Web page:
Hello. Come on in. The daddy writes about current events, literature, music and, once in a while, drops something on you from back in the day to make you pause and ponder, stop and stare, and begin to wonder. Who knows? You may start to pace the floor, shake your head from side to side, then fall down on bended knees in a praying position and cry, "Lawd, have mercy! What is this world coming to?" Check yourself! But this blog is NOT about the daddy. It's about you: your boos, your fam, your hood, your country...our hopes and dreams of a better tomorrow. So let's make a pact: the daddy will put it on the track if you'll chase it down and hit him back. Together, we can definitely take it to another level. Shall we?"

Tuesday, August 26, 2008

Freddie King, Blues Master, Part II

"Freddie King was one of the kingpins of modern blues guitar. Along with Otis Rush, Buddy Guy, and Magic Sam, King spearheaded Chicago's modern blues movement in the early '60s and helped set the stage for the blues-rock boom of the late '60s. His influence helped preserve a legacy characterized by searing, aggressive guitar solos and the welding of blues and rock into one cohesive sound. "
--All About Jazz
“The lord sure enough put you here to play the blues.”

--Howlin Wolf to Freddie King

As mentioned in the biography, Freddie King was born in Gilmer, Texas, on September 3, 1934. Although he learned quite a bit from his mother and others who played guitar in the area like fellow Texan Lighning Hopkins, he matured as a guitarist in Chicago. In 1949, he moved to Chicago. At the age of 16, he began sneaking into clubs and hanging out with musicians. Soon, he was hanging out and jamming with the likes of Muddy Waters, Little Walter, Sonny Boy Williamson, Elmore James and others.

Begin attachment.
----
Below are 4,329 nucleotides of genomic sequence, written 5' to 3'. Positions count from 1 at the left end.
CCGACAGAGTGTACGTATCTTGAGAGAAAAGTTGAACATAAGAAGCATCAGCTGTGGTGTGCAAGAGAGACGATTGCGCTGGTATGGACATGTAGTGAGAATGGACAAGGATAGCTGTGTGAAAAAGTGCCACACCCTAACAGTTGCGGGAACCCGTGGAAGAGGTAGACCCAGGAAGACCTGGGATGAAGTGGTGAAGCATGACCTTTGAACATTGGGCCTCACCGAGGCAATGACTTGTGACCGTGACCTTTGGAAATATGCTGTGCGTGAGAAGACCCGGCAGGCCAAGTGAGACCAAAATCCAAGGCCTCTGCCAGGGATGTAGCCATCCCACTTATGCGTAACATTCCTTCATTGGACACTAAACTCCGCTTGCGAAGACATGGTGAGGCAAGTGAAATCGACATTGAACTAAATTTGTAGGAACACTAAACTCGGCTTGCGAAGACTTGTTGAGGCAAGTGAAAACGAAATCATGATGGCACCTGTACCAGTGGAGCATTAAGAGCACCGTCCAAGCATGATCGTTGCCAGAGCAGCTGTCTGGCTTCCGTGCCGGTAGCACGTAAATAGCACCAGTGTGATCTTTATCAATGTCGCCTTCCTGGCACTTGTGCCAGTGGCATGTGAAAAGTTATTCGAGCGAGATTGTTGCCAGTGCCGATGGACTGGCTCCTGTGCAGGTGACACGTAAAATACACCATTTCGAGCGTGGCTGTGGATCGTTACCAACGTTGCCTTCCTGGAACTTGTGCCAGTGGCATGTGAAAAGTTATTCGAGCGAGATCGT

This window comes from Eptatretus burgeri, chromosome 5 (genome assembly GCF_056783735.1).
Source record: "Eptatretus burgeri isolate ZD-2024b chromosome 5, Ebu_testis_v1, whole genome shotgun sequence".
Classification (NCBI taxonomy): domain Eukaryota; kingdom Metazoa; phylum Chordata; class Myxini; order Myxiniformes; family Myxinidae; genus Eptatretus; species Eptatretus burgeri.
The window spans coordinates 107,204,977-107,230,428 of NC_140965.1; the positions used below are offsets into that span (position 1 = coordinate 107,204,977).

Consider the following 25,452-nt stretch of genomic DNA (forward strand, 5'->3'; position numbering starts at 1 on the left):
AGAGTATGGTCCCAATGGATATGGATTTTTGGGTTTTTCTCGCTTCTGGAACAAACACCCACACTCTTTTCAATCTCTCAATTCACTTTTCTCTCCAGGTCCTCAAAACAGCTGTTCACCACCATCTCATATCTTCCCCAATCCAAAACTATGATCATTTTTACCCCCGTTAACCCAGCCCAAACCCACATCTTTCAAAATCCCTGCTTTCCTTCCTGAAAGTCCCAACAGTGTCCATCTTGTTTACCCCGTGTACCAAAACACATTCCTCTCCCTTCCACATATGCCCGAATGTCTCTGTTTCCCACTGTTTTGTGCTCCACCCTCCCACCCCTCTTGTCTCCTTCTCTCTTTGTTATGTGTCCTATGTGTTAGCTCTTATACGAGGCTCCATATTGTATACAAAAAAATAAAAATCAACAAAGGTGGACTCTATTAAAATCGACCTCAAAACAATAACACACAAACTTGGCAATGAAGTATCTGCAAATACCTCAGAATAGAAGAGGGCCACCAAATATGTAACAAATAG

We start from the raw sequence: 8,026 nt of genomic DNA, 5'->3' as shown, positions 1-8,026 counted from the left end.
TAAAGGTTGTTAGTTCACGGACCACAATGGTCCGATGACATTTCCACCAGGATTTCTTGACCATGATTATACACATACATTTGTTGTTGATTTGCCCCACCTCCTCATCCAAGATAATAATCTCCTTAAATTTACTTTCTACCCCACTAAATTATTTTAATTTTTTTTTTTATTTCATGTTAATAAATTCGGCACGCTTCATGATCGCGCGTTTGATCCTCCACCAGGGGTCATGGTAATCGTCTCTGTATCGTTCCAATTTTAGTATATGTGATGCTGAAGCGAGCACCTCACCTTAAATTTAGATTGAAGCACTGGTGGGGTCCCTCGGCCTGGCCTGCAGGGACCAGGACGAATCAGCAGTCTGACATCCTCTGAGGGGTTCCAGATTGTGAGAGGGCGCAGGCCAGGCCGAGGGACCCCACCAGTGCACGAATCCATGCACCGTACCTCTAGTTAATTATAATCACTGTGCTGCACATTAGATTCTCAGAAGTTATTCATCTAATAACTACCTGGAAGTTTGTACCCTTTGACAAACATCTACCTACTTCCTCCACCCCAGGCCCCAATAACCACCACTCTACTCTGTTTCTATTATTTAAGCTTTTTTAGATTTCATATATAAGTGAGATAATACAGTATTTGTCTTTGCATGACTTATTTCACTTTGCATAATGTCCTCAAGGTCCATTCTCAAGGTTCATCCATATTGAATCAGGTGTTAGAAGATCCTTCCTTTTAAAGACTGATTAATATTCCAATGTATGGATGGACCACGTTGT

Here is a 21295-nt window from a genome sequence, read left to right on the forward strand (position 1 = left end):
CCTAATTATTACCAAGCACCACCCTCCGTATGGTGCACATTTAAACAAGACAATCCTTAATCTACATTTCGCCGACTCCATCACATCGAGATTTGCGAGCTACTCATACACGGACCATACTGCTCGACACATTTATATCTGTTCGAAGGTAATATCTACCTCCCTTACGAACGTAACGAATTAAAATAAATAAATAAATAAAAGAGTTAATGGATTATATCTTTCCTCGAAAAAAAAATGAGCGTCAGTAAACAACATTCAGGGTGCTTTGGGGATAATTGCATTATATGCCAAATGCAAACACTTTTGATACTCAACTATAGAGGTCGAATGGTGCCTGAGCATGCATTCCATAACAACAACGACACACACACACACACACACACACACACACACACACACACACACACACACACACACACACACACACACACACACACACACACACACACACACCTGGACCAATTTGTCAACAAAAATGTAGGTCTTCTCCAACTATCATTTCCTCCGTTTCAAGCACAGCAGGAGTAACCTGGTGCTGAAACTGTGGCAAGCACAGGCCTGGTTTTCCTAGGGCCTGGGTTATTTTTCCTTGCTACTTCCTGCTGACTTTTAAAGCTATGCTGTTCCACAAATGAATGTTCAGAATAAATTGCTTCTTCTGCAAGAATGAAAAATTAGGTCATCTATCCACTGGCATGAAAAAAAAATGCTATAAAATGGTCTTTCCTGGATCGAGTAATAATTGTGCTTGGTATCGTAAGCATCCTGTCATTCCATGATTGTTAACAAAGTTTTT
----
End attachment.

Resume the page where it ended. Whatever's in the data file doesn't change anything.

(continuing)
Howlin Wolf took him under his wings and taught him how to survive on the streets of Chicago. Between Howlin Wolf and Muddy Waters and his sidemen (Eddie Taylor, Little Walter, Robert Lockwood Jr.) King found a protective inner circle. This inner circle helped him to mature not only as a musician but to make the transition from the rural South to a Northern metropolis.

Not long after that, he was working as a sidemen for different groups that recorded at Chess Records under the direction of Willie Dixon. He recorded a few songs for Parrot and then moved on to Federal, Cotillion, Shelter and other labels.

King’s approach

Unlike B.B. King’s single note playing with a flat pick, King employed a more “down home” approach, using his thumb and fingers. According to Freddie King's official website, it was Eddie Taylor who taught Freddie King how to play using a metal index finger pick and a plastic thumb pick, as opposed to a regular flat pick. It was a Texas style of playing that would influence players across the Ocean like Eric Clapton and Jeff Beck.

Lightning Red, another Texan and guitarist, further explained King’s guitar approach: